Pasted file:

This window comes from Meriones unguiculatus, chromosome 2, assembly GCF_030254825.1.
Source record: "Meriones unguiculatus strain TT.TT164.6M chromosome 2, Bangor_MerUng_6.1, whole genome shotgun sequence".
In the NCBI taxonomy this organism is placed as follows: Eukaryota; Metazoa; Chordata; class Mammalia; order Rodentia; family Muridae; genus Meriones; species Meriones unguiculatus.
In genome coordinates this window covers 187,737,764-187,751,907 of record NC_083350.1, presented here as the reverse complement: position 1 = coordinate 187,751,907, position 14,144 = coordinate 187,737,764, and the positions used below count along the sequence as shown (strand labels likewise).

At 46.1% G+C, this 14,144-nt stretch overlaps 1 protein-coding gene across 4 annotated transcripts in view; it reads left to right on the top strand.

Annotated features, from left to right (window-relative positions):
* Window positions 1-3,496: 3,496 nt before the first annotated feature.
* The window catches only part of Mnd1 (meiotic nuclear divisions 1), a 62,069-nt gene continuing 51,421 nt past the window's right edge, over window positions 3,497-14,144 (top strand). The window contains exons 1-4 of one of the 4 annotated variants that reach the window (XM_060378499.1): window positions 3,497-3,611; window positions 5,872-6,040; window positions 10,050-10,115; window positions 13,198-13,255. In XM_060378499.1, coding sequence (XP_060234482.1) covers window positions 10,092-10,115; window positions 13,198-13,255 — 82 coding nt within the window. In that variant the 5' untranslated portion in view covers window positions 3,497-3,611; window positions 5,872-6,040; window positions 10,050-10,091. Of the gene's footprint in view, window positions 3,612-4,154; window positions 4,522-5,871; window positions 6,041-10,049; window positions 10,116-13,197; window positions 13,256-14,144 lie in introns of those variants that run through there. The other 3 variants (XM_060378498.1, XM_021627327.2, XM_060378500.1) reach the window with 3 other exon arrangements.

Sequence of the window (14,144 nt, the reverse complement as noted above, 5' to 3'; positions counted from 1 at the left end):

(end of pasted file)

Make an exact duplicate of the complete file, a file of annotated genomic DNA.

This window comes from Meriones unguiculatus, chromosome 2, assembly GCF_030254825.1.
Source record: "Meriones unguiculatus strain TT.TT164.6M chromosome 2, Bangor_MerUng_6.1, whole genome shotgun sequence".
In the NCBI taxonomy this organism is placed as follows: Eukaryota; Metazoa; Chordata; class Mammalia; order Rodentia; family Muridae; genus Meriones; species Meriones unguiculatus.
In genome coordinates this window covers 187,737,764-187,751,907 of record NC_083350.1, presented here as the reverse complement: position 1 = coordinate 187,751,907, position 14,144 = coordinate 187,737,764, and the positions used below count along the sequence as shown (strand labels likewise).

At 46.1% G+C, this 14,144-nt stretch overlaps 1 protein-coding gene across 4 annotated transcripts in view; it reads left to right on the top strand.

Annotated features, from left to right (window-relative positions):
* Window positions 1-3,496: 3,496 nt before the first annotated feature.
* The window catches only part of Mnd1 (meiotic nuclear divisions 1), a 62,069-nt gene continuing 51,421 nt past the window's right edge, over window positions 3,497-14,144 (top strand). The window contains exons 1-4 of one of the 4 annotated variants that reach the window (XM_060378499.1): window positions 3,497-3,611; window positions 5,872-6,040; window positions 10,050-10,115; window positions 13,198-13,255. In XM_060378499.1, coding sequence (XP_060234482.1) covers window positions 10,092-10,115; window positions 13,198-13,255 — 82 coding nt within the window. In that variant the 5' untranslated portion in view covers window positions 3,497-3,611; window positions 5,872-6,040; window positions 10,050-10,091. Of the gene's footprint in view, window positions 3,612-4,154; window positions 4,522-5,871; window positions 6,041-10,049; window positions 10,116-13,197; window positions 13,256-14,144 lie in introns of those variants that run through there. The other 3 variants (XM_060378498.1, XM_021627327.2, XM_060378500.1) reach the window with 3 other exon arrangements.

Sequence of the window (14,144 nt, the reverse complement as noted above, 5' to 3'; positions counted from 1 at the left end):